How to Prepare Your Organization for a Security Breach

 How to Prepare Your Organization for a Security Breach

There are countless cybersecurity threats out there, and the number and variety of attack vectors keep rising. While we would all like to rest assured that we will not be subjected to a security breach, the reality is that, for most organizations, sooner or later you will be struck by a security incident that will require a response.


It is thus essential to have an incident response plan in place, which will allow you to identify breaches that have occurred, limit the damage and recover your business operations. The faster and fuller your response, the greater your ability to mitigate the effects of a security breach. Preparation is key, and while prevention is always preferable to remediation, it is important to ensure you can restore your system in the event of an attack.


This article provides a brief outline of the tools and practices you should consider when developing your incident response strategy.

Considerations for Responding to Security Incidents


To ensure you have the ability to adequately respond to security incidents, you should consider the following tools and practices.


Data Protection


The primary target of a security breach is usually data. This could include sensitive business data or personally identifiable information (PII), which can have severe repercussions if lost or exposed. For this reason, organizations often combine security practices like access control and two-factor or multi-factor authentication with third-party tools to help secure their data.


Data Loss Prevention (DLP) is a solution that helps protect data from loss, leakage or theft. secure data at rest and in transit, protect endpoints and detect data leakage. It typically includes restorative capabilities, allowing data to be recovered if lost or stolen.


Backup and Recovery


If you are to be properly prepared for a data breach, you will need to have your current data backed up, either in the cloud or safely in an off-site data center. Recovering your data, and thus your business operations, is contingent on having access to that data, so it is essential to have an automated backup mechanism in place that will ensure that your data is constantly updated.


The major cloud providers offer powerful backup solutions, which leverage the redundancy of multiple availability zones in various regions across the world. Cold data storage is ideal for backup purposes and is significantly cheaper than standard hot storage, used for data that is being actively used.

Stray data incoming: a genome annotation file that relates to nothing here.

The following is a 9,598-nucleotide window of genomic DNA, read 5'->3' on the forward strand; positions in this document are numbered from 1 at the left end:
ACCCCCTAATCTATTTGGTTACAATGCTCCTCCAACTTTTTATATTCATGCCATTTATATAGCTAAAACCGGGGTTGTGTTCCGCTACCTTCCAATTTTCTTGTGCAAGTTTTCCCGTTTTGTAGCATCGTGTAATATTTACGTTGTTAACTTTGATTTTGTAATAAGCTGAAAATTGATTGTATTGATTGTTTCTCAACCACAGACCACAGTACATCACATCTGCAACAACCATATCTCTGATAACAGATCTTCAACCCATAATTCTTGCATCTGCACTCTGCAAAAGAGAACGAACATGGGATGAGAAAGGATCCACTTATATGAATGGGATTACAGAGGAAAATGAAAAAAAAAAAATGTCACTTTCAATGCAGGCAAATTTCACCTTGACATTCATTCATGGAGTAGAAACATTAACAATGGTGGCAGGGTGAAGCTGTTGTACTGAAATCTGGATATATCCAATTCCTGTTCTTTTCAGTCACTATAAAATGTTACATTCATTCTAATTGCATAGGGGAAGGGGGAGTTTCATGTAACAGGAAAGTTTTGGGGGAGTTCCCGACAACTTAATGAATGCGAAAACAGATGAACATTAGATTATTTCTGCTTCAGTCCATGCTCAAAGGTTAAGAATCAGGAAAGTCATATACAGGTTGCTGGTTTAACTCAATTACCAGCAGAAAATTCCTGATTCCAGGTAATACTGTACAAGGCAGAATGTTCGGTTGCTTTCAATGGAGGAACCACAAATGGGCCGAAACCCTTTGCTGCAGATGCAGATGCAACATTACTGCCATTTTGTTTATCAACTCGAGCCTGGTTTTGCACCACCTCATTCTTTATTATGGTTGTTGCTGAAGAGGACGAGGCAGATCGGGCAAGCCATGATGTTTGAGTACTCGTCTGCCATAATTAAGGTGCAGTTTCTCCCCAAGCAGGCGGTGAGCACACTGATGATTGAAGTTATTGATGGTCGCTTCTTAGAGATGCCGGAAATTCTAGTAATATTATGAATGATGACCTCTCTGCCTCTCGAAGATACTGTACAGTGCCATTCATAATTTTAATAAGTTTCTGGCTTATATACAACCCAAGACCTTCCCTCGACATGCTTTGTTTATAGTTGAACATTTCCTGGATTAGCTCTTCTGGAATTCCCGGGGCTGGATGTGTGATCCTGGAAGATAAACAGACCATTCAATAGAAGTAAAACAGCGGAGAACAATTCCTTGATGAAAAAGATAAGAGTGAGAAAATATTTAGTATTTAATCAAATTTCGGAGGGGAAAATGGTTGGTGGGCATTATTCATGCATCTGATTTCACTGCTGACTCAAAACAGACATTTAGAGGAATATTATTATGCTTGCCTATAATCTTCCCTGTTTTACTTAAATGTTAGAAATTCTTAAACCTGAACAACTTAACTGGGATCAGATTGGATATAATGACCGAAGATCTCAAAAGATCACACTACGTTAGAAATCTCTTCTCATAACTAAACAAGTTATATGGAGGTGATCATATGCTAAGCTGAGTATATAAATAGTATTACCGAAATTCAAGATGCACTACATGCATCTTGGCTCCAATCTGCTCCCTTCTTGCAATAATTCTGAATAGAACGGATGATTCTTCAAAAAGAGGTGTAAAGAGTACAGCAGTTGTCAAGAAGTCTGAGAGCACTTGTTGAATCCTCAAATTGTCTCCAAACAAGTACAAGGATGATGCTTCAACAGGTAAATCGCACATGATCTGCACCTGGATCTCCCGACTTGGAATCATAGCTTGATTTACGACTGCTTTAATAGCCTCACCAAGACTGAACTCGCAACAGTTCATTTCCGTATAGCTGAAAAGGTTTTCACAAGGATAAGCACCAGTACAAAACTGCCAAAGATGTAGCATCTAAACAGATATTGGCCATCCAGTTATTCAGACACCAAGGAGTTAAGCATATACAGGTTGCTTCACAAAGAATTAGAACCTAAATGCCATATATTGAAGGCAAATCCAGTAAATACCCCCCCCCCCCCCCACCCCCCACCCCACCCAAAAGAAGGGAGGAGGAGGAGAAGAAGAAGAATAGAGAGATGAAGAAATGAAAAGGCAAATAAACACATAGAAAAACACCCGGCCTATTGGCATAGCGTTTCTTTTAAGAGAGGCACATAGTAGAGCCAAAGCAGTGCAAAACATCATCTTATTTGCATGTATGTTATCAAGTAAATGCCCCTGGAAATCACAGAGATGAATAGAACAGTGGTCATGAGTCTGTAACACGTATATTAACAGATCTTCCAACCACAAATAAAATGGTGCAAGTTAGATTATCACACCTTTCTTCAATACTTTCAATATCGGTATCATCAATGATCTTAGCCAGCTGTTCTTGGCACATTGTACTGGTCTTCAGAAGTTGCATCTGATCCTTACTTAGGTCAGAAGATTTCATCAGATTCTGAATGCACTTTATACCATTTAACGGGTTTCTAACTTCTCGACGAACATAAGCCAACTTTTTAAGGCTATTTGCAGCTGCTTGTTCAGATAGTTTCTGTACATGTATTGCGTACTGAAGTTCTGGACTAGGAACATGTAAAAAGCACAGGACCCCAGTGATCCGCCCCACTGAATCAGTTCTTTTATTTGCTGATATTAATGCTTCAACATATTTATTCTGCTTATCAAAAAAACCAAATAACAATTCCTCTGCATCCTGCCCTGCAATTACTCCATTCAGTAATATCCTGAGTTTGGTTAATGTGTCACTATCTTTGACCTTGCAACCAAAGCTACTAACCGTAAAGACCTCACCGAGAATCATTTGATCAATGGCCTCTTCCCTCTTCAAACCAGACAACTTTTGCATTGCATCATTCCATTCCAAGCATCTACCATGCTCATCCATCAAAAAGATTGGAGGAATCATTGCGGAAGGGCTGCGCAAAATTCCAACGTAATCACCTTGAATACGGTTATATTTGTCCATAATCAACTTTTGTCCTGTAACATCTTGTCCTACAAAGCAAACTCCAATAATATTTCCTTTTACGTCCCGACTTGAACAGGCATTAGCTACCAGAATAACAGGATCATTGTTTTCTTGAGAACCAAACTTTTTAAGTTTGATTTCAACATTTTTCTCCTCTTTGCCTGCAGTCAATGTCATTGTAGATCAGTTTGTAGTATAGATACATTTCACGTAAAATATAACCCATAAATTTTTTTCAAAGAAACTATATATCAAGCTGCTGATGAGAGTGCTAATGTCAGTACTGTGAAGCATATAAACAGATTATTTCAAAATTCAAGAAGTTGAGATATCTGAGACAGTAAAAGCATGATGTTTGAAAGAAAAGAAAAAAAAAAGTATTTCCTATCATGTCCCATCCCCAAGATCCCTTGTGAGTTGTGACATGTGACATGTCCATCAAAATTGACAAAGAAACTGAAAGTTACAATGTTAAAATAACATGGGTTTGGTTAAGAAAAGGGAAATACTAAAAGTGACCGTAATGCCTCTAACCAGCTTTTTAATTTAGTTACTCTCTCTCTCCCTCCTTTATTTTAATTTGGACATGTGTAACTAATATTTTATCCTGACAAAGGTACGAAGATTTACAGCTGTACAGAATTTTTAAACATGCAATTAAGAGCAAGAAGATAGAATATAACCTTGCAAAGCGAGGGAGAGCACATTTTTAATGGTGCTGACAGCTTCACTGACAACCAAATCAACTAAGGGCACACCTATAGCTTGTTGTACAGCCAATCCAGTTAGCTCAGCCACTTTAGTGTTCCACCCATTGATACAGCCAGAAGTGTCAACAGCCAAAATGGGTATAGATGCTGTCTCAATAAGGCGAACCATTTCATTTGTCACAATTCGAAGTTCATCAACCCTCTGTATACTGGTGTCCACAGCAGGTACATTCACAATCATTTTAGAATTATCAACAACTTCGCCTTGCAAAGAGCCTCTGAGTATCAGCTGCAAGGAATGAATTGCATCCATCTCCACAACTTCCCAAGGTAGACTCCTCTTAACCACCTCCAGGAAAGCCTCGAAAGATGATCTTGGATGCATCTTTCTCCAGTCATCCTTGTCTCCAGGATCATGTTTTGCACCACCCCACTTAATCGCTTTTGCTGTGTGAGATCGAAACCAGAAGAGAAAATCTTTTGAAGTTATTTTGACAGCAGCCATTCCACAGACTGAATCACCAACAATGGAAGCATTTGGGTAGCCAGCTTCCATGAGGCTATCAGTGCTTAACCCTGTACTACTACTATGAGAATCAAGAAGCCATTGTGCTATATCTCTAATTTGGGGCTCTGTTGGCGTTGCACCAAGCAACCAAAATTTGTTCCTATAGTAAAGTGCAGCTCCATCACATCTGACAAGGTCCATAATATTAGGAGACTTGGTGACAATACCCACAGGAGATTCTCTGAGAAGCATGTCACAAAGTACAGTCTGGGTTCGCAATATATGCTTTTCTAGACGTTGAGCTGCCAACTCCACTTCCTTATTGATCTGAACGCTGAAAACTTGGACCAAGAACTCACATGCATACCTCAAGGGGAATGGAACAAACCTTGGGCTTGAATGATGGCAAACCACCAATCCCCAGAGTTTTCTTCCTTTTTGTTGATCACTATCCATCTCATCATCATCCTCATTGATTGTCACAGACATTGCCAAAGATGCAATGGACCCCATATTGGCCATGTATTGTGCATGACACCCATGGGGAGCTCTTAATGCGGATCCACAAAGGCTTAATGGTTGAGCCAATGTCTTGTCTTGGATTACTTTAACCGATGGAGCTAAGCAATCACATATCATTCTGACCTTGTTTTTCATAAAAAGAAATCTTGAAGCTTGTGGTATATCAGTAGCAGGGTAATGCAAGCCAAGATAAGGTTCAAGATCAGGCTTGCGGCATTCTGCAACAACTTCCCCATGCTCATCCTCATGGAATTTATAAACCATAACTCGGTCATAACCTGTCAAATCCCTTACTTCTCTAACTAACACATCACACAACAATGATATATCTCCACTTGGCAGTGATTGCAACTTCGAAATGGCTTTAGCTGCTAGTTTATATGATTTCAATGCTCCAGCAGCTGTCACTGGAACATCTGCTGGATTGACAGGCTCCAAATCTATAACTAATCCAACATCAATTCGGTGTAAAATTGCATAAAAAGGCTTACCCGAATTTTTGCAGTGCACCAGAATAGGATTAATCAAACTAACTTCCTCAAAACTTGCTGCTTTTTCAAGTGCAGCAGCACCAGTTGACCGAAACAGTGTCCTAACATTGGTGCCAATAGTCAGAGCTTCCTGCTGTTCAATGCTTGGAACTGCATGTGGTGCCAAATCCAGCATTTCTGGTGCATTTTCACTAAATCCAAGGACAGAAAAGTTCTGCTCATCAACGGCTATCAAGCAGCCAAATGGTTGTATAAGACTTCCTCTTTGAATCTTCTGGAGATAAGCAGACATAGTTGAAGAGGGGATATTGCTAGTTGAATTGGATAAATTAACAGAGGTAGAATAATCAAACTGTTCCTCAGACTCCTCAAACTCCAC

Endpoint Detection and Response


Endpoint Detection and Response (EDR) is an intelligent tool that is used in conjunction with traditional endpoint protection mechanisms. EDR tools come with a variety of capabilities but what they have in common is that they monitor all connected endpoints to provide threat intelligence.


A good EDR solution should be able to analyze endpoint events and filter out false positives to identify genuine security threats. Techniques may range from identifying anomalous endpoint activity to scanning for file signatures. The insights provided by EDR analytics can be used to further improve your preventative capabilities.


Security Management and Analysis Tools


There are a number of tools that leverage artificial intelligence to help manage threat intelligence and response capabilities. These tools can automate the process of collecting and correlating security data, analyzing security events and filtering false positives, as well as implementing automated response through the use of incident response playbooks.


Security management and analysis tools that complement each other include:

  • Security Information and Event Management (SIEM)━aggregates data from a range of threat intelligence sources, such as scanning and analysis tools, firewalls and threat intelligence feeds. This generates a large amount of information, which often needs to be further sorted, either by manually by security analysts or with the aid of AI-based tools.

  • Security Orchestration and Response Automation (SOAR)━complements SIEM by adding responsive capabilities, using playbooks that provide instructions for how to deal with specific threats.

  • User and Entity Behavior Analytics (UEBA)━analyzes network activity based on a pre-defined understanding of normal behavioral patterns. This helps detect insider threats other stealthy forms of attack such as Advanced Persistent Threats (APTs), which will not be detected by firewalls or antivirus.

Notification policy


It is your obligation to notify affected parties if their data or resources have been compromised. Make sure you are familiar with your obligations under regulations and industry standards that apply to you, such as the GDPR, PCI DSS and HIPAA. Notification can also allow the data owner to implement their own remediation measures, such as applying a credit freeze in the event that payment card data is exposed.


You should establish a clear notification policy detailing who is responsible for sending alerts, to whom and in what circumstances.

Conclusion


Despite the high risk of falling prey to a cyberattack, and the potentially heavy cost of a data breach, a security incident needn’t be the end of the world. By planning and implementing a comprehensive incident response strategy, and taking advantage of the tools and best security practices available to you, it is possible not only to limit the chances of an exploit in the first place, but also to mitigate the damage in the event that an attack is successful.

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